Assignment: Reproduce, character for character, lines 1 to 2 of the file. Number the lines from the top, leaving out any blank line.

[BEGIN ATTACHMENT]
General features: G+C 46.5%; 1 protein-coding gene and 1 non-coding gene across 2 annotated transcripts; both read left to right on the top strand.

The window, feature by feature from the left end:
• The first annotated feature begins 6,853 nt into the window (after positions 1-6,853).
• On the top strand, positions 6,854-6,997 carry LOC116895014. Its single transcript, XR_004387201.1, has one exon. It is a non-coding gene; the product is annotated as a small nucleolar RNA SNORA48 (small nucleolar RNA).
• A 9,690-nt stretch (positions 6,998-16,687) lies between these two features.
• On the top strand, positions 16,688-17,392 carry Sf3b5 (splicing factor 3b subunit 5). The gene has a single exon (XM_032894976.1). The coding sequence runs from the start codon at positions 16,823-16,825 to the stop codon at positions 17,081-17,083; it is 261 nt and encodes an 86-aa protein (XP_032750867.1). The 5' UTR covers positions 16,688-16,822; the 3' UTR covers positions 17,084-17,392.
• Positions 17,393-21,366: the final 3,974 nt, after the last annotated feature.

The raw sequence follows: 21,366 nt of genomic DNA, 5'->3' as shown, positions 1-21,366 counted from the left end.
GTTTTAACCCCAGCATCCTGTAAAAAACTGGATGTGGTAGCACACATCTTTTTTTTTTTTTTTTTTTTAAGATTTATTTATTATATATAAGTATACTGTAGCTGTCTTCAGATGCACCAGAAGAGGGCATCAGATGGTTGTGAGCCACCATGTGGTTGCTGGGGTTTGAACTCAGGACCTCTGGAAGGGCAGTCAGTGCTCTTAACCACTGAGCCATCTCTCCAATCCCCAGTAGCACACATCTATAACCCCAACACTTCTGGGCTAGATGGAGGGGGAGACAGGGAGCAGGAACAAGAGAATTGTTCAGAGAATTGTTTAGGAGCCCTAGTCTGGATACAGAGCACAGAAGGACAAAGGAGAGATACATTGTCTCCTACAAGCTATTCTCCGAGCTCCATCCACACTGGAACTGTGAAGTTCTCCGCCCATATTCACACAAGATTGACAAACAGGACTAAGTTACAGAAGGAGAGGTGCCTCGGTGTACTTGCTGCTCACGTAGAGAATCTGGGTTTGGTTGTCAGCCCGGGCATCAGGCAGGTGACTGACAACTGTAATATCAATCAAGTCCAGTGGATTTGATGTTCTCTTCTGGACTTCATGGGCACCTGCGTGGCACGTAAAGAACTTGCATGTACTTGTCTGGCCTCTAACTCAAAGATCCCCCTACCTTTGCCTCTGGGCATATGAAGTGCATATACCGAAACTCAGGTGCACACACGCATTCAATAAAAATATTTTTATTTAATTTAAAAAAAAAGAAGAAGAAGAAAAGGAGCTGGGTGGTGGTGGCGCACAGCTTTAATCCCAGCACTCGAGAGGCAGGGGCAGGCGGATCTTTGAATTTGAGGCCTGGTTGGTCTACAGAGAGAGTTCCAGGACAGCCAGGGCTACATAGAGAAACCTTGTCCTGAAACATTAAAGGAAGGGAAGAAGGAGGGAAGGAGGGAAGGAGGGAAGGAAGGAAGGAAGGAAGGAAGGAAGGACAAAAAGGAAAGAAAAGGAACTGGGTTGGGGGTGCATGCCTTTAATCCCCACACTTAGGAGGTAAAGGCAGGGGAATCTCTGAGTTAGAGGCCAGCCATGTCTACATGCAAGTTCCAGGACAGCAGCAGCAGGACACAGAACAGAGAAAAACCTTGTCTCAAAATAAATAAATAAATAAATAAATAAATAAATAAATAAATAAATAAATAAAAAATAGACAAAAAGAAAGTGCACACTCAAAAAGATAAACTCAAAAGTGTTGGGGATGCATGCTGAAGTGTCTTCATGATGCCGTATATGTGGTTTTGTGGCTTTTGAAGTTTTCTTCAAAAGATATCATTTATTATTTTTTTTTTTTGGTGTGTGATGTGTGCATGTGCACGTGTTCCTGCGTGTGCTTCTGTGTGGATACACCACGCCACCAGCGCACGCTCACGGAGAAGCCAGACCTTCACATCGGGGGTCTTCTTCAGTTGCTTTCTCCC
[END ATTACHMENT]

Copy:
General features: G+C 46.5%; 1 protein-coding gene and 1 non-coding gene across 2 annotated transcripts; both read left to right on the top strand.

The window, feature by feature from the left end: